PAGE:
Torchlight II


Torchlight II on Steam

MSRP: $19.99

Platforms: Win, Mac, Linux

Release: 9/20/12

Steam Rating: 95% positive


I don’t pre-order games often, and on the rare occasion I do, it’s usually because it’s an expansion for whatever MMO I’m currently devouring, or an Elder Scrolls game. Usually, the pre-order incentives aren’t enough for me to drop full-price on an unfinished game, but when Torchlight II was about to drop, I was enjoying my first trip through the Diablo universe courtesy of the World of Warcraft season pass and Diablo 3, and I just wanted to smash things.  Then it was announced that if you pre-ordered Torchlight II on Steam, you got the previous Torchlight game for free, and I was sold.

As it turns out, I thought Torchlight was alright, but it didn’t wow me, and I didn’t hold out a lot of hope for the sequel.  However, Torchlight II took all the cool things about the first game, and improved upon them.  It grew the world, added some really nifty quality of life changes, and it’s one of the few games I’ll be talking about this month that I actually had already put a good chunk of time into already.



There are four classes, playable as either male or female avatars, with a pretty decent variety of pet skins to choose from.  Your pet will not only help you in combat, but it has quite a large inventory, and you can send it back to town at any time to both sell excess items and buy a few things from a shopping list.  It might seem like a small thing, but not having to haul my butt back to town every time my inventory is full makes playing the game so much more enjoyable and inventory management much less of a chore.



For me, this is a great mindless game.  Explore maps, kill stuff, kill more stuff, remember to spend stat points every few levels sometimes. Of course, I play on normal difficulty because that’s the experience I want.  There are four difficulty levels in total, and you can create hardcore characters which get deleted upon character death, so if you prefer a challenge, that’s also an option.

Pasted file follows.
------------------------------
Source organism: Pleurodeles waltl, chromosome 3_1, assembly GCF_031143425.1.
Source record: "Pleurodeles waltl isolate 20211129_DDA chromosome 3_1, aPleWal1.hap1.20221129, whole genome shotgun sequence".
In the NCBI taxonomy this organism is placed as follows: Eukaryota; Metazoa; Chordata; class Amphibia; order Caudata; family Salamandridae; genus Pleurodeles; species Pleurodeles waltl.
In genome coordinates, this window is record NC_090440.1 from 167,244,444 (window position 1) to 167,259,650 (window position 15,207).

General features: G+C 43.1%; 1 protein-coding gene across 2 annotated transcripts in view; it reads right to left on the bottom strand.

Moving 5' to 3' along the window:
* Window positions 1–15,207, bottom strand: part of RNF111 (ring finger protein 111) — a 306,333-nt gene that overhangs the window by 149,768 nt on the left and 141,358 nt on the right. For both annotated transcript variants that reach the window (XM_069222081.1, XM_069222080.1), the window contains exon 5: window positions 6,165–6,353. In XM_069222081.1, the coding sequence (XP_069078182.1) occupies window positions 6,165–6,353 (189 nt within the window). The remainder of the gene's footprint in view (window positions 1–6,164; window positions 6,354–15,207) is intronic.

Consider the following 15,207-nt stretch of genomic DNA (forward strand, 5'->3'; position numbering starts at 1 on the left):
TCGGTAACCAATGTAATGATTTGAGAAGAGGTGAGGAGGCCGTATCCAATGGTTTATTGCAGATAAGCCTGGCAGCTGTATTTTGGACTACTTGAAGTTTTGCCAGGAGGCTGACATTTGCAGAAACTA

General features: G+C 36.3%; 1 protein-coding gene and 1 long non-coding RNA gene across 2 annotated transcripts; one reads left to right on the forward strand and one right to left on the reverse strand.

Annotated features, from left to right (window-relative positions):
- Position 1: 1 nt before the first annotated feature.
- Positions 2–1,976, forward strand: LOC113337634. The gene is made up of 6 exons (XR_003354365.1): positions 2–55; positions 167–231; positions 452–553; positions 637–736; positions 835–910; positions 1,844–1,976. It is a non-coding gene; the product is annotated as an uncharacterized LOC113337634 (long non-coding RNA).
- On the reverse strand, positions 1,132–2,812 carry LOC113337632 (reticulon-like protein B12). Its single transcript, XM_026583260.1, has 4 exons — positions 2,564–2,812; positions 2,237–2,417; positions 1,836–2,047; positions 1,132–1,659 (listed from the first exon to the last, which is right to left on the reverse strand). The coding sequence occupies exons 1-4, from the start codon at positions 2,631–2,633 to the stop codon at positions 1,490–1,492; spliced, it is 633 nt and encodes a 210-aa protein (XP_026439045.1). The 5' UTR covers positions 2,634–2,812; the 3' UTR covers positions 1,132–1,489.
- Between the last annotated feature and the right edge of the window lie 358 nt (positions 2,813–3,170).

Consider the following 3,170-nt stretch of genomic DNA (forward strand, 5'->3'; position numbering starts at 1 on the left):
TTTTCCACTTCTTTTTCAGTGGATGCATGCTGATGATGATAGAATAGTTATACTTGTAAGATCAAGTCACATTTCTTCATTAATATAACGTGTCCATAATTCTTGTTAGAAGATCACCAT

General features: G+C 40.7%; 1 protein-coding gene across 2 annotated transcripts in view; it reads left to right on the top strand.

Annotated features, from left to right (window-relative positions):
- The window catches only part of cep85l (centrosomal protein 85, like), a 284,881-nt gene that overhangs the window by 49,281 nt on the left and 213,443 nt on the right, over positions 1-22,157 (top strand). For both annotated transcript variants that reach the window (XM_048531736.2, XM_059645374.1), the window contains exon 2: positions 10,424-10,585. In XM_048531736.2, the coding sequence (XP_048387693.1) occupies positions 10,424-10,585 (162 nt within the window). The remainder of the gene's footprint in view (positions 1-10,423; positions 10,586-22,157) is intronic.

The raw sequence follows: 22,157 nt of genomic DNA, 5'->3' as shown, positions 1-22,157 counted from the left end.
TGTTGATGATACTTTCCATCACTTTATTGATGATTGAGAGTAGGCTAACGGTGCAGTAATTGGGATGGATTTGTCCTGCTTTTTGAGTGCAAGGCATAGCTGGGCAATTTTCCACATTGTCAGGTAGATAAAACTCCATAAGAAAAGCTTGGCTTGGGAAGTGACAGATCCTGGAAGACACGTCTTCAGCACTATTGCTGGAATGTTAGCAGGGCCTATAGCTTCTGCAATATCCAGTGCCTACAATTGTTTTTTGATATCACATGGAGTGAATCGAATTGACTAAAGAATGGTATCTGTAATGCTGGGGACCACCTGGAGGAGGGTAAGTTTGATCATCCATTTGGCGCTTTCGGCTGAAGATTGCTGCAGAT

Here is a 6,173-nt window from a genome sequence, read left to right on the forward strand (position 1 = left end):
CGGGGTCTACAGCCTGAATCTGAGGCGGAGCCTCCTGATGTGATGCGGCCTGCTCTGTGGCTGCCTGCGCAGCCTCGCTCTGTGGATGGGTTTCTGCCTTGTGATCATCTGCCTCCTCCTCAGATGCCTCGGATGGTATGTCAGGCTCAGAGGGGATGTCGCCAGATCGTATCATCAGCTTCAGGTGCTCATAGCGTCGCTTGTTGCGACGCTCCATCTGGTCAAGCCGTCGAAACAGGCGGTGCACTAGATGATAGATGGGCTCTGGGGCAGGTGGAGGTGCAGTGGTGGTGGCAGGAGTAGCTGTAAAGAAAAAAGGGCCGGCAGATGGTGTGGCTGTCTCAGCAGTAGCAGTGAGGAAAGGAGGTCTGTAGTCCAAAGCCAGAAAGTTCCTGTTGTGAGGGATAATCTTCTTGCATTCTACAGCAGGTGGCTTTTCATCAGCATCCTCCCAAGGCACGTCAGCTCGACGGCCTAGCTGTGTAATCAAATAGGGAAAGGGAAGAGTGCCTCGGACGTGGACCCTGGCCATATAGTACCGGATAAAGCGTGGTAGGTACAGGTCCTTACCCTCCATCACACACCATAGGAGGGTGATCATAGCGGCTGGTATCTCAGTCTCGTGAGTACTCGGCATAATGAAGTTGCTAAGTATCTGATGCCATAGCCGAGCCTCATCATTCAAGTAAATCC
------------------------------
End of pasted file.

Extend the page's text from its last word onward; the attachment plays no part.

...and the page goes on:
That said, I was actually a little surprised to find this game to be so highly reviewed – not because of any issues I have with it, but because I can see it being a little too much for a story-focused gamer.  Maybe story-focused gamers don’t play ARPGs? If you don’t take your time and clear most if not all of the maps, you’ll quickly find yourself in a situation where you are grossly under-leveled for the areas your quests are sending you to.  Personally, I like nothing more than having every nook and cranny of a map uncovered, but I can see how it could get tedious if that’s not your thing.



The ARPG market is certainly more saturated than when Torchlight II came out in 2012, but – at least in my opinion – it holds up.  The cartoon-style graphics keep it from looking dated, and it still feels lovely to play. It’s got great replay value, literally hundreds of mods (as well as excellent built in mod support), new game plus functionality and supports up to four player co-op. It’s pretty much the total package, and still worth playing, although it may pale somewhat beside some newer entries into the genre.  Pick it up on sale if you don’t own it, or if you do, give it another go from your library.

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